You're Not Disabled. You Eat Junk.
The decision by Europe's highest court that obesity can be a disability will only make a bad problem worse. Too many people in rich countries are already overweight. Giving them legal grounds to feel righteous about their condition, regardless of its causes, will almost certainly expand their ranks.
The case brought to the European Court of Justice involved Danish child-minder Karsten Kaltoft, fired by the municipality of Billund in 2010 after 15 years of service. The town attributed the firing to redundancy, but Kaltoft, who is 5'8'' tall and weighs 352 pounds, claimed his employer got rid of him because he was overweight: his weight was mentioned in the conversations that preceded his dismissal. The court was asked to decide whether that would have violated a 14-year-old European Union directive banning discrimination against people with disabilities.
The matter turned on whether obesity qualifies as a disability. It's not expressly described as such in any Danish or European statutes. But the Court ultimately sided with an opinion filed by Advocate General Niilo Jaaskinen. He argued:
In cases where the condition of obesity has reached a degree that it, in interaction with attitudinal and environmental barriers, as mentioned in the UN Convention, plainly hinders full participation in professional life on an equal footing with other employees due to the physical and/or psychological limitations that it entails, then it can be considered to be a disability.
In other words, if one gets to be so overweight that it hampers one's work, the employer should find ways to accommodate the obese worker, rather than seek to replace him or her. That might mean buying her an extra large chair or even installing an elevator so she doesn't have to use the stairs to get to her workplace. It doesn't matter, Jaaskinen wrote, "whether the person concerned became obese due to simple excessive energy intake, in relation to energy expended, or whether it can be explained by reference to a psychological or metabolic problem, or as a side-effect of medication." Even if the disability is self-inflicted, Jaaskinen (and the Court) determined that discriminating on that basis shouldn't be permitted.
Doesn't that, however, open a path toward classifying alcoholism and drug addiction as disabilities, too? After all, those are also diseases that tend to hinder a worker's "full participation in professional life." U.S. disability law protects recovered alcoholics and drug addicts who became disabled because of their substance abuse, but not people who are still drinking too much or taking drugs.
Lawyers for the municipality of Billund raised that matter at the European court hearings, but Jaaskinen dismissed it:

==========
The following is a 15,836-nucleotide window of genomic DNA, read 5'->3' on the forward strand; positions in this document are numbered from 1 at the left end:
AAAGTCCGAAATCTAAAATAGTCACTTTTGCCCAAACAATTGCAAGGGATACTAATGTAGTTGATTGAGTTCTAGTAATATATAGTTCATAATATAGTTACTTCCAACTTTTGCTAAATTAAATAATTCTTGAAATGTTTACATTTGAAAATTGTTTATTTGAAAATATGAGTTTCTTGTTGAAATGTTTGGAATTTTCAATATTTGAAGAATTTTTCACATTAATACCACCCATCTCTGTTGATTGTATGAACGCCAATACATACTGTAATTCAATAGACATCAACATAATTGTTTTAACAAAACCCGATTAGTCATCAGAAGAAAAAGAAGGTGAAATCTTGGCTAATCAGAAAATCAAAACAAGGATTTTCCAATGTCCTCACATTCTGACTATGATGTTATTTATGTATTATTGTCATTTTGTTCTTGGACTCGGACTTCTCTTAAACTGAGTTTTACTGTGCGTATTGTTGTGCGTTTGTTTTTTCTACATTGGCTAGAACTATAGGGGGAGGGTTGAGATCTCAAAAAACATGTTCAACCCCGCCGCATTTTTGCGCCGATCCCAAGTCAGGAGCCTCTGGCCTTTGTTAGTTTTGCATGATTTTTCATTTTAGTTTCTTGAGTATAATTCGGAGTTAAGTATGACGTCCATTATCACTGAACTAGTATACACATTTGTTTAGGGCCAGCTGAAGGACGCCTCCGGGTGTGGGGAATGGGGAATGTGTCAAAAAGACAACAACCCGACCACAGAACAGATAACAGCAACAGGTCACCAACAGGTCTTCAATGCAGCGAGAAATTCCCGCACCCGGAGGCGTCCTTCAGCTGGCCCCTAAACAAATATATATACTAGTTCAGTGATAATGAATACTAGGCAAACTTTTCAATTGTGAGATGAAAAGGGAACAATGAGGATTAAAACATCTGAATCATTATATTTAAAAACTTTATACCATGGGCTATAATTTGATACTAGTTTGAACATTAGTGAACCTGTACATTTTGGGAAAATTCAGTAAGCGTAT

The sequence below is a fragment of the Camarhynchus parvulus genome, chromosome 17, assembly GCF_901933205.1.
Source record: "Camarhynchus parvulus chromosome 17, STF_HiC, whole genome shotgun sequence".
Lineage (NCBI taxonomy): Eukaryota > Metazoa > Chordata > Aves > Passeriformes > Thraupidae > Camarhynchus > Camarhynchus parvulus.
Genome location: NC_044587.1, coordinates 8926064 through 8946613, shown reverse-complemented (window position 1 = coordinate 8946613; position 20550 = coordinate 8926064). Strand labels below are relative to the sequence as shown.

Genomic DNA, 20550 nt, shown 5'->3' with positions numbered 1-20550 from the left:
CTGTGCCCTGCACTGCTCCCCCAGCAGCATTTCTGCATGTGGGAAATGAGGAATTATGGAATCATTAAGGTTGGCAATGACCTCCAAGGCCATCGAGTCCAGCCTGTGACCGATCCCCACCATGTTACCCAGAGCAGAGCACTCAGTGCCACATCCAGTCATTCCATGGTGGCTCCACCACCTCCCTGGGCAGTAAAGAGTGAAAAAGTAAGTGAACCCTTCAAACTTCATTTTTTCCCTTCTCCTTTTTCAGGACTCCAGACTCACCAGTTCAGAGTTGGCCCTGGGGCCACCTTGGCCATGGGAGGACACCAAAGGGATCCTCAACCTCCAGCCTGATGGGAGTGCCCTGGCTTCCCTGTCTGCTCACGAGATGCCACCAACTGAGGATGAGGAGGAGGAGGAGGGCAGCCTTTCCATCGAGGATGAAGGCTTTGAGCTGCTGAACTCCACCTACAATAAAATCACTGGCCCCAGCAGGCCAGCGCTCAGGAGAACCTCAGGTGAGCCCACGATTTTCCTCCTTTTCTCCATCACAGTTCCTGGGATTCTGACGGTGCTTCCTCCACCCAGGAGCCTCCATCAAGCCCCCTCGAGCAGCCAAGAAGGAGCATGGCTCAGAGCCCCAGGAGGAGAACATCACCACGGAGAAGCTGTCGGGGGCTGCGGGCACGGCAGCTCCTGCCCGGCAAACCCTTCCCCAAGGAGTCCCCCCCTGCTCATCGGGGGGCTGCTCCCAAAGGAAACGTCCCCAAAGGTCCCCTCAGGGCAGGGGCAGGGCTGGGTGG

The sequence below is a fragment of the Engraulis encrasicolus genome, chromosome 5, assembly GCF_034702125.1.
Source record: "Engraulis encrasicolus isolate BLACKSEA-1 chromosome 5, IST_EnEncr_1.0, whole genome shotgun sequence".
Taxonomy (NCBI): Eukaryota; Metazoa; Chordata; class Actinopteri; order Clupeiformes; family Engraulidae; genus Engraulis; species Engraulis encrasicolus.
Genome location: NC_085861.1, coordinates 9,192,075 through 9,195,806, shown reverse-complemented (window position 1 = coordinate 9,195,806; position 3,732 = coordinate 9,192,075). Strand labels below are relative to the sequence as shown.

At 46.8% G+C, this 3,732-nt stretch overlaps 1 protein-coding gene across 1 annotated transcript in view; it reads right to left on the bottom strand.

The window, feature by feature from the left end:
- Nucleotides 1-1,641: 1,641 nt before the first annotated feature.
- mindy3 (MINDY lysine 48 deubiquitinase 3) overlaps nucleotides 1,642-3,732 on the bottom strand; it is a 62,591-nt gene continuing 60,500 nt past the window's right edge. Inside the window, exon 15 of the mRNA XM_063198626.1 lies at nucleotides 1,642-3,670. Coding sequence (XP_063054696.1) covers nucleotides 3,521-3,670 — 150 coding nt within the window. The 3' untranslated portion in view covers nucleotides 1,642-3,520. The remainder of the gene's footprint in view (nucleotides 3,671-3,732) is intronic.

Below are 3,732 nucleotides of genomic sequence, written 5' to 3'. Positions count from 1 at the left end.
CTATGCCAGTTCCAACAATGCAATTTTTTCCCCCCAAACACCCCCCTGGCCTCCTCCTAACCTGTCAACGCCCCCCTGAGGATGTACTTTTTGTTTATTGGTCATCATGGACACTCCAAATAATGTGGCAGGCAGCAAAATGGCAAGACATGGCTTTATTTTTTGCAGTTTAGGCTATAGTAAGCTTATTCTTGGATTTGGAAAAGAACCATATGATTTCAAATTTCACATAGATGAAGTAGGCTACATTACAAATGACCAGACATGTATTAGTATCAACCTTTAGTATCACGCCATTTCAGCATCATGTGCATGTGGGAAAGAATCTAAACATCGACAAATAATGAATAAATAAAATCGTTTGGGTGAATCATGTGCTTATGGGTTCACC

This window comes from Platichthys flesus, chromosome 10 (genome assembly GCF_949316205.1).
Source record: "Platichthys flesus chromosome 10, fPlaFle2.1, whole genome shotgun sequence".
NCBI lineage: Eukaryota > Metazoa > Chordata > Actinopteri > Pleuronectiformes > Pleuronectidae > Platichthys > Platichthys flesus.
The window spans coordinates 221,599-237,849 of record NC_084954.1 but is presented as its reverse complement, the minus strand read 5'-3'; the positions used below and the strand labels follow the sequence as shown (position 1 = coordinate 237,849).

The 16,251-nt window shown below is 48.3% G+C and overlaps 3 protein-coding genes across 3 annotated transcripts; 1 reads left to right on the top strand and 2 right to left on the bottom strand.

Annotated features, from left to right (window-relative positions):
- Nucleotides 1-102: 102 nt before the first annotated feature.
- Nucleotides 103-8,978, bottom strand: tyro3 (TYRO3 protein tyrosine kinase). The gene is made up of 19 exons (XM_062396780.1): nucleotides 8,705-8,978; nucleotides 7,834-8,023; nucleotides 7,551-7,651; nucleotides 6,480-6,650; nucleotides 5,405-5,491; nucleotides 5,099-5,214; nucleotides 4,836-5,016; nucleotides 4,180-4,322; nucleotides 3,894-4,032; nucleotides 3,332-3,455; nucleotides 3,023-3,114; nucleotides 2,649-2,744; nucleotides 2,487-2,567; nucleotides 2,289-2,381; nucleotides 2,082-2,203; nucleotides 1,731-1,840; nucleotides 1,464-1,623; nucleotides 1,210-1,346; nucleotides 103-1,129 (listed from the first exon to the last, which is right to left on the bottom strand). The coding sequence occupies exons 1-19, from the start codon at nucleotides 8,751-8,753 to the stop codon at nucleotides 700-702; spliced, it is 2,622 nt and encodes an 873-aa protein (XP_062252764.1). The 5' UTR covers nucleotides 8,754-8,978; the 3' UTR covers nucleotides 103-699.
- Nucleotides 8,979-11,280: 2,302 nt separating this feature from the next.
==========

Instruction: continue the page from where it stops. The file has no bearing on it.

In my opinion this concern is misplaced. It is true that, in medical terms, alcoholism and addiction to psychotropic substances are diseases. This does not, however, mean that an employer would be required to tolerate an employee’s breach of his contractual obligations by reference to these diseases. For example, a dismissal because the employee comes to work intoxicated is not based on the disease of alcoholism or drug addiction as such, but is a breach of the employment contract which the employee could have avoided by abstaining from consuming alcohol or the substance in question. Any employer is entitled to expect such an employee to seek the medical treatment that is necessary for him to be able to properly perform his obligations under the contract of employment.
This approach creates an absurd situation for employers. They can, of course, require employees to refrain from substance abuse and to come to work sober, but they cannot reasonably be expected to stop workers from eating too much junk food. After all, Jaaskinen would undoubtedly also expect employees to be granted some degree of privacy. But it's not clear how the Court expects employers to resolve the contradiction.
The implications are vast. The Organization for Economic Cooperation and Development puts the obesity level at 24.7 percent in the U.K., 14.7 percent in Germany and 13.4 percent in Denmark, Kaltoft's home country -- all of them are now potentially eligible for special legal protections in the workplace. Employers or colleagues can no longer tell someone who is constantly stuffing himself with food -- and getting, well, grossly fat as a result -- that he should hit the gym and try eating less. Suggesting enrollment in a weight loss program could be seen as potential discrimination.
And it likely won't be long before obese Europeans begin filing claims for disability payments from their national welfare systems. One can only imagine the costs if the Court's ruling becomes a universal legal norm: According to a discussion paper released by the McKinsey management consultancy last month, 2.1 billion people in the world today are overweight or obese.
Contrary to what Jaaskinen wrote in his opinion, it's relevant whether or not obesity is self-inflicted. Metabolic disorders can be hard to treat, and can be the basis of a genuine disability. (Kaltoft, for his part, tried surgery to fix his problem, but it didn't work because of a complication that arose while he was on the operating table.) Overeating and junk food addiction, however, have always been treated as bad personal choices, akin to binge drinking or injecting heroin, and it's to everyone's benefit to keep it that way. No one likes being told he's getting too fat, but it's far more helpful than protecting a person's bad habits.
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